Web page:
When Rockport taxpayers receive their bills in the coming week, inside they will find an additional piece of paper designed to explain where their money is going. The supplement was drafted by members of the Rockport Select Board, and is signed by Chairman Doug Cole.

Cole presented the concept for the supplement to the board at their Aug. 13 meeting, having heard from some members of the community that they were unaware of what factors caused their bills to increase or where their tax dollars were going.

Titled "Message from the Select Board Chairman," the document includes a pie chart depicting the percentages of taxpayers' bills which are devoted to the town's school assessment, municipal appropriations and Rockport's county assessment. The school assessment constitutes 67 percent of the overall cost, while municipal costs make up 26 percent of the chart. The remaining 7 percent represents the county assessment.

"Every year the staff at the town office and we, as select board members, are asked questions such as why did my taxes go up, or where do my tax dollars go?," begins the letter, which also refers to the municipal budget for the 2018-2019 fiscal year.

"The Rockport Select Board and town manager worked hard to hold the increase of municipal spending to just 2.77 percent, while county appropriation increased 4.4 percent. The MSAD 28 school assessment went up 20.5 percent and the Five Town CSD budget decreased by .7 percent. Although town government sends out the tax bills and collects your payments we only control a small portion of that bill."

The letter ends by encouraging citizens to stay involved in school and county budget processes in order to stay abreast of tax bill increases, and Cole invites members of the public to contact him with questions. Before drafting the letter, Cole and select board members Ken McKinley, Debra Hall and Mark Kelley held a workshop to discuss the idea on Aug. 13.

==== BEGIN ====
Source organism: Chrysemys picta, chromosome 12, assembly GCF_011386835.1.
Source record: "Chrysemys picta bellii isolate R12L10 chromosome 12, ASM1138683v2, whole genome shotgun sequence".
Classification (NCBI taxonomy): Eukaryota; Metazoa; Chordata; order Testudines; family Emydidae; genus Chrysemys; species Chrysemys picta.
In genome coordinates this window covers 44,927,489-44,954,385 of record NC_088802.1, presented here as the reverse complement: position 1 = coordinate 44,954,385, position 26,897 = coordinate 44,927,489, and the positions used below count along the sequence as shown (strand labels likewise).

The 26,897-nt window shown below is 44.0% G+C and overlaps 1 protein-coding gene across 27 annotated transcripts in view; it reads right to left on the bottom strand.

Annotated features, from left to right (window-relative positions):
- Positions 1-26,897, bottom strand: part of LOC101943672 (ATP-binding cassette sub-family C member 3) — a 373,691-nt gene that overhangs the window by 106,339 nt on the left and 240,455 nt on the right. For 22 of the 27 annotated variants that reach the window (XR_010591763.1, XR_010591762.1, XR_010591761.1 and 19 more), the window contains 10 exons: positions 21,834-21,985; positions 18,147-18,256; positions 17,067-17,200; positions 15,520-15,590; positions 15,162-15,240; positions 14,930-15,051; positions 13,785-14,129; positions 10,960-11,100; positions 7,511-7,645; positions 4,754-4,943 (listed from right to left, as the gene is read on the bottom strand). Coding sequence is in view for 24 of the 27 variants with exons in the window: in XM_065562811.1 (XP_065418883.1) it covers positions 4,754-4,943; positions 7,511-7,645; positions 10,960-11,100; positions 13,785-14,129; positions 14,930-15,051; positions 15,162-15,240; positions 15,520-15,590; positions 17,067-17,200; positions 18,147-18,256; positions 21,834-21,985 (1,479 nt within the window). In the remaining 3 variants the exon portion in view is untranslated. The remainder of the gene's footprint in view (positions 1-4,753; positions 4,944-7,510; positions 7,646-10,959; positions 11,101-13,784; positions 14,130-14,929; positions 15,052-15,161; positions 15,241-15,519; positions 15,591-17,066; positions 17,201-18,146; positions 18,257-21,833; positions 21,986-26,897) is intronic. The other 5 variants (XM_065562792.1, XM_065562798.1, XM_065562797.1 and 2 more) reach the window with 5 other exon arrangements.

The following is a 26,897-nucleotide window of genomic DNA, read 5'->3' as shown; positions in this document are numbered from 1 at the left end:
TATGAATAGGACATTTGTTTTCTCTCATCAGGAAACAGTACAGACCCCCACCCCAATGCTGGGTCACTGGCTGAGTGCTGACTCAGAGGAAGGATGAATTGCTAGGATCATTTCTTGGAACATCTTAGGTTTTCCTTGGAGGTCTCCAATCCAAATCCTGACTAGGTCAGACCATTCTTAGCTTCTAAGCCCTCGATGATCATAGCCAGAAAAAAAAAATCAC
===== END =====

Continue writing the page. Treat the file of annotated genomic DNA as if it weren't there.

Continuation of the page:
"What I would like to do is heighten people's awareness of the current billing distribution section on their tax bill… it seems to me the simplest, cheapest and easiest way is to make some sort of a small insert," said Cole.

Hall said she supported the idea, and while living elsewhere and serving on homeowner's boards, similar illustrations of cost break-downs had always been included with bills. Kelley suggested that the supplement simply highlight the 26 percent which was appropriated to municipal costs, so that taxpayers could draw their own conclusions about the remainder without "picking on the school or the county."

McKinley suggested reformatting the tax bill to include highlighted areas and percentages, rather than adding an extra sheet of paper, but the board agreed that such a change would difficult to execute before the mailing deadline.

On Aug. 23 Rockport's assessor Kerry Leichtman said that the town's mil rate has increased by 9 percent — a change that will be reflected in taxpayers' 2019 bills. Leichtman attributed the increase to the costs associated with the new middle school as well as a decrease in state funding.

"While Rockport saw modest growth in real estate values during the past year, changes outside local government control have caused a 9.02 percent increase in the town's mil rate, to $16.08 from last year's $14.75. That translates into a tax increase of $356.97 per year on the average property valuation of $268,400," said Leichtman.